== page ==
The judge presiding over the criminal case against Donald J. Trump in Manhattan signaled that he could be open to changing the date of the trial — now set for March 2024 — in light of the handful of other potential trials the former president now faces.
But in a letter sent to to Mr. Trump’s lawyers, the judge, Juan M. Merchan, said he would wait until February to have that discussion, given Mr. Trump’s “rapidly evolving trial schedule.”
In March, the Manhattan district attorney’s office brought charges against Mr. Trump stemming from a hush-money payment to a porn star. The trial was soon scheduled for next March. But in the months that followed, Mr. Trump was indicted three more times. The cases, taken together, have created a legal logjam that coincides with the former president’s third run for the White House.
In his letter to one of Mr. Trump’s lawyers, Todd Blanche, Justice Merchan wrote that he did not believe it would be fruitful to discuss a potential change this month, “in light of the many recent developments involving Mr. Trump.”
Justice Merchan said that such a conversation would be more productive in February, when prosecutors and defense lawyers are scheduled to meet for a decision on motions.
“We will have a much better sense at that time whether there are any actual conflicts and if so, what the best adjourn date might be for trial,” the judge wrote in the letter, which was dated Sept. 1, 2023, but only recently became public.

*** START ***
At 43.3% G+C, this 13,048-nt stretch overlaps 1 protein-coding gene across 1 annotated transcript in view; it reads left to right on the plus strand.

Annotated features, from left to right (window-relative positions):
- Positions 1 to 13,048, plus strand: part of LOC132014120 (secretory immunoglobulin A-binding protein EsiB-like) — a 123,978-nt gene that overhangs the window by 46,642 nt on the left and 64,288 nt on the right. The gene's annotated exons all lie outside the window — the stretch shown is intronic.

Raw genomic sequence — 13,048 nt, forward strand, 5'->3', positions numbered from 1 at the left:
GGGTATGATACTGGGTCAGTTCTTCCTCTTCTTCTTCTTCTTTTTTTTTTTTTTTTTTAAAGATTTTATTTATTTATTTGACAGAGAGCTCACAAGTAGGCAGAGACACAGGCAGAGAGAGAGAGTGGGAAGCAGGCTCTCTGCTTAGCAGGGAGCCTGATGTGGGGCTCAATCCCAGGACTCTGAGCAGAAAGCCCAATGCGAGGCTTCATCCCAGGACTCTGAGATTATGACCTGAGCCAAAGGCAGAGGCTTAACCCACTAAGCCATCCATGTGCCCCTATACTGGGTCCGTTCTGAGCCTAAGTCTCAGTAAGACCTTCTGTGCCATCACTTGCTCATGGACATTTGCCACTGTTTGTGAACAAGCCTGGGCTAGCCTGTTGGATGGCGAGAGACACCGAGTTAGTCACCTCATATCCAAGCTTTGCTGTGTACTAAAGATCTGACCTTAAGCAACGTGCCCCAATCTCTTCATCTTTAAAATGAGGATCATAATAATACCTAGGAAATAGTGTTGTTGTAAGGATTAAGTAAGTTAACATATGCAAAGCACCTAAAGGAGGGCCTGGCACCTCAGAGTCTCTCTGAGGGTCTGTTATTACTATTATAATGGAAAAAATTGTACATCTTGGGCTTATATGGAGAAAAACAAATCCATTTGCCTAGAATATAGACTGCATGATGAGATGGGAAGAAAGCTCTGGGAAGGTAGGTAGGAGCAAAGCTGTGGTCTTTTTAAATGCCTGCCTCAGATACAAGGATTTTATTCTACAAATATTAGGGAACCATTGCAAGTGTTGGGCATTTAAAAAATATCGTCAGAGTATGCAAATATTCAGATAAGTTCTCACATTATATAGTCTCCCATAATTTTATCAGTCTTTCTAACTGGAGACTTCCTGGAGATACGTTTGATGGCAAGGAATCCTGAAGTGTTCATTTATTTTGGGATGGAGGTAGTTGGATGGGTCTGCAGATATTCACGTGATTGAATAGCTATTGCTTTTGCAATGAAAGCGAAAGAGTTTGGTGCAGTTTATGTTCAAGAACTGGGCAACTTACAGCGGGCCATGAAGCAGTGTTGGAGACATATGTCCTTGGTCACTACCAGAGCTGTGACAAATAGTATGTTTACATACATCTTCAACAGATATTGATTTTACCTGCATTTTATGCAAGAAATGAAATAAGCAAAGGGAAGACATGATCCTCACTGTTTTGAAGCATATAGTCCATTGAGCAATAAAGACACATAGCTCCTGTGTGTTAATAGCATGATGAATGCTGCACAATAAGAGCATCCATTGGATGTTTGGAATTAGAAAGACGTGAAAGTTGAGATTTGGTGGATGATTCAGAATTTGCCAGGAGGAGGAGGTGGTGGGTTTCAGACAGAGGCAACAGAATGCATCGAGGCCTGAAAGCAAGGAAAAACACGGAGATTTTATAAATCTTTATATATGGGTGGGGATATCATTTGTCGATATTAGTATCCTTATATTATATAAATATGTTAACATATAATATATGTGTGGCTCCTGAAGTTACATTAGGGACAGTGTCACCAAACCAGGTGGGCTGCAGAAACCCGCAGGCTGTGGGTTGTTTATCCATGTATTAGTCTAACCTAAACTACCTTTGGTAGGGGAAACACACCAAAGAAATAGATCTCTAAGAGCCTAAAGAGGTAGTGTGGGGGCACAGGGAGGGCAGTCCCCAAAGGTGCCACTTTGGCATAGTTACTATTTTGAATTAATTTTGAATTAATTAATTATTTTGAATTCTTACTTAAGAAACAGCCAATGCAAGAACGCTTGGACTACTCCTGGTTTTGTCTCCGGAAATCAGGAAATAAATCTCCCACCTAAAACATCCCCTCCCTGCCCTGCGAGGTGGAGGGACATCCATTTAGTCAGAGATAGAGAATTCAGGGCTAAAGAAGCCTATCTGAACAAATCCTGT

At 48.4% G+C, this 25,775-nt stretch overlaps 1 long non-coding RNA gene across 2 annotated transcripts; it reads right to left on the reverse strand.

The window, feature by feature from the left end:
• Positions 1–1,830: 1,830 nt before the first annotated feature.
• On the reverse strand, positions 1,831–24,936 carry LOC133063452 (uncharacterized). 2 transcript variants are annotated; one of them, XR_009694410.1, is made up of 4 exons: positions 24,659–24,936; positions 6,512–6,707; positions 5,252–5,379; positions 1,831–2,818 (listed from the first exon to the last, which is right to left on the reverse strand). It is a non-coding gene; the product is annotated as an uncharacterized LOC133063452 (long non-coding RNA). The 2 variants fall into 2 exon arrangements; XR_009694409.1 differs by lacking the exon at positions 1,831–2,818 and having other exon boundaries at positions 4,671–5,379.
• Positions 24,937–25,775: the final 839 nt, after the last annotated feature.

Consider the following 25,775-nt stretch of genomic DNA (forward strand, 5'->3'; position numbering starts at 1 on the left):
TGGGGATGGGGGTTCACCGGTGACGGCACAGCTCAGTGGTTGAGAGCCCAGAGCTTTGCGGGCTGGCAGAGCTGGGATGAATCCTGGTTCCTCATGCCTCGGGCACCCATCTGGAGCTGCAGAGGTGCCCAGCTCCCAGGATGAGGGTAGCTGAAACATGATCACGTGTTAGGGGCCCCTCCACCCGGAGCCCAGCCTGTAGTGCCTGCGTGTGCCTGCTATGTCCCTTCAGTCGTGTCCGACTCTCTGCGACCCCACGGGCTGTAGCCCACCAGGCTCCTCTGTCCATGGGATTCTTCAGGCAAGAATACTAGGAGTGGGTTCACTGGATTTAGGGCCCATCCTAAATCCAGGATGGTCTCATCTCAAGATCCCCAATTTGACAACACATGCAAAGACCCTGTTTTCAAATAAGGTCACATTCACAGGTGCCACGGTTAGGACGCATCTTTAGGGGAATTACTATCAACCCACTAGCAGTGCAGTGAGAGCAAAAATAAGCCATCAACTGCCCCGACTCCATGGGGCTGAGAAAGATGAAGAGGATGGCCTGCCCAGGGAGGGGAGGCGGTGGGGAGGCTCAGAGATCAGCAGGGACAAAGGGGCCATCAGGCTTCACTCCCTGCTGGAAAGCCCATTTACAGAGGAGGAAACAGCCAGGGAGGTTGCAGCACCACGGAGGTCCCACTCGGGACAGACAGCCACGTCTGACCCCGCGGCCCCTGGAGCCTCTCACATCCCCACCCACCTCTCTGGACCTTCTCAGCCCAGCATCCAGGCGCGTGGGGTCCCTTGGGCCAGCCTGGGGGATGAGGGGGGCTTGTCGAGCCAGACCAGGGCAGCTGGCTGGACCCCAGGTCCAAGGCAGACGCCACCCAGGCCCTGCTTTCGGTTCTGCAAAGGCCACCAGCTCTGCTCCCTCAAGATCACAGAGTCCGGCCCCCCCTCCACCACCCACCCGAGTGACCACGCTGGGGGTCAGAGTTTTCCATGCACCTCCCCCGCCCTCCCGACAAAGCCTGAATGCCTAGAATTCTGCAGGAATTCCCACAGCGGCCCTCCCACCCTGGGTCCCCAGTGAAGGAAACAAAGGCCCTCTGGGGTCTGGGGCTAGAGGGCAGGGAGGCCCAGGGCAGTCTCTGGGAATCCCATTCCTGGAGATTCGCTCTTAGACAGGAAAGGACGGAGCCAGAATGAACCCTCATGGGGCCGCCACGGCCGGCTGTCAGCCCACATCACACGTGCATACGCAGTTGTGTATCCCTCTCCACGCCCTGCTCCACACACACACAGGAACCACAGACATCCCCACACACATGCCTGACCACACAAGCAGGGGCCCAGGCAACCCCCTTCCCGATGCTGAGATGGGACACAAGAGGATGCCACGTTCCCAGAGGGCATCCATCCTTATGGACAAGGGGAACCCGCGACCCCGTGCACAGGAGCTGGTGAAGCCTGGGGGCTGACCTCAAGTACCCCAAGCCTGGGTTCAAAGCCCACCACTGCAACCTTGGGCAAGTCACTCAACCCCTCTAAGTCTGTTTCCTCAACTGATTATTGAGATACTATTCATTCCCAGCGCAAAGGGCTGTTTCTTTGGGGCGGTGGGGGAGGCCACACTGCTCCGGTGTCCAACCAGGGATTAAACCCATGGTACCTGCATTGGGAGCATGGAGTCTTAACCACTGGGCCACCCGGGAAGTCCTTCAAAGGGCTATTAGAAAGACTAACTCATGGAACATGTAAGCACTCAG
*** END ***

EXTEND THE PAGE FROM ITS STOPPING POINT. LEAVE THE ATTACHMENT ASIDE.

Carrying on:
The letter provides a look behind the scenes at the complications that have ensued after Mr. Trump was charged with felonies by three different prosecutors in four different states. He is scheduled to be put on trial four times next year, though many experts believe that only one or two of the trials will actually take place, given the complexity of the scheduling and the fact that Mr. Trump is again running for president.
The Manhattan district attorney, Alvin L. Bragg, has said that he would not insist on being the first to try Mr. Trump, though he added that scheduling decisions ultimately fell to Justice Merchan.
Justice Merchan has also spoken to Tanya S. Chutkan, the federal judge presiding over the case in which Mr. Trump is charged with conspiring to overturn the 2020 election, and that is scheduled to go to trial on March 4, 2024. It is not clear what they discussed, but prosecutors have said that in that case, the government could take between four and six weeks to present its case to the judge.
Mr. Trump’s other federal trial is scheduled for May 20, 2024 — in that case, Mr. Trump is charged with illegally retaining dozens of classified documents. His fourth trial — in Georgia, and also related to his attempts to overturn the results of the 2020 election — has yet to be scheduled.